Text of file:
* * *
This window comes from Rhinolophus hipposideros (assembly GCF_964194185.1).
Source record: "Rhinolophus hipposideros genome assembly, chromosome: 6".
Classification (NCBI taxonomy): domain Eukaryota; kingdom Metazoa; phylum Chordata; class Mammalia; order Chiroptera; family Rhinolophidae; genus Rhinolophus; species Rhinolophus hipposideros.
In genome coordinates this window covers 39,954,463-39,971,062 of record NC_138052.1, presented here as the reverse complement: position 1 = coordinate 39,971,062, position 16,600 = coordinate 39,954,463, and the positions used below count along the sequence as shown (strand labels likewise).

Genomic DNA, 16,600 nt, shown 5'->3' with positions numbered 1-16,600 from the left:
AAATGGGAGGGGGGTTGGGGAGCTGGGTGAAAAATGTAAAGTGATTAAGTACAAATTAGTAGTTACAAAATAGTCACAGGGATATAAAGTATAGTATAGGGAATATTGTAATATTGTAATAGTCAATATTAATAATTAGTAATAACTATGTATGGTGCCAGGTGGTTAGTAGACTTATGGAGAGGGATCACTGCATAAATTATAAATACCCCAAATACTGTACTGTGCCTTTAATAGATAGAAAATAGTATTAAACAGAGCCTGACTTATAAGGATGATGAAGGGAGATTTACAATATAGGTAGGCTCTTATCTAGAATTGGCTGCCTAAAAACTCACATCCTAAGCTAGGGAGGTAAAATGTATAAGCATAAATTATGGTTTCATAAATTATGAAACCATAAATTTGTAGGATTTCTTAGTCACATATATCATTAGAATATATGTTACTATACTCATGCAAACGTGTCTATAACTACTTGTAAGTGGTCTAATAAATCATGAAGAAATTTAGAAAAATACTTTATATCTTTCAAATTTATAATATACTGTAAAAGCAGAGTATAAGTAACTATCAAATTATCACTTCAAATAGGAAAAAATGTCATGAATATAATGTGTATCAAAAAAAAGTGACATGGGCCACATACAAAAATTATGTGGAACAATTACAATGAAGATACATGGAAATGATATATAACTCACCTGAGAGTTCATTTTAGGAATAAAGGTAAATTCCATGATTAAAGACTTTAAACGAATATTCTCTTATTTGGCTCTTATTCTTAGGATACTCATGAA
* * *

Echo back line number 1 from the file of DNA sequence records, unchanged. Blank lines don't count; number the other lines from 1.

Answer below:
This window comes from Rhinolophus hipposideros (assembly GCF_964194185.1).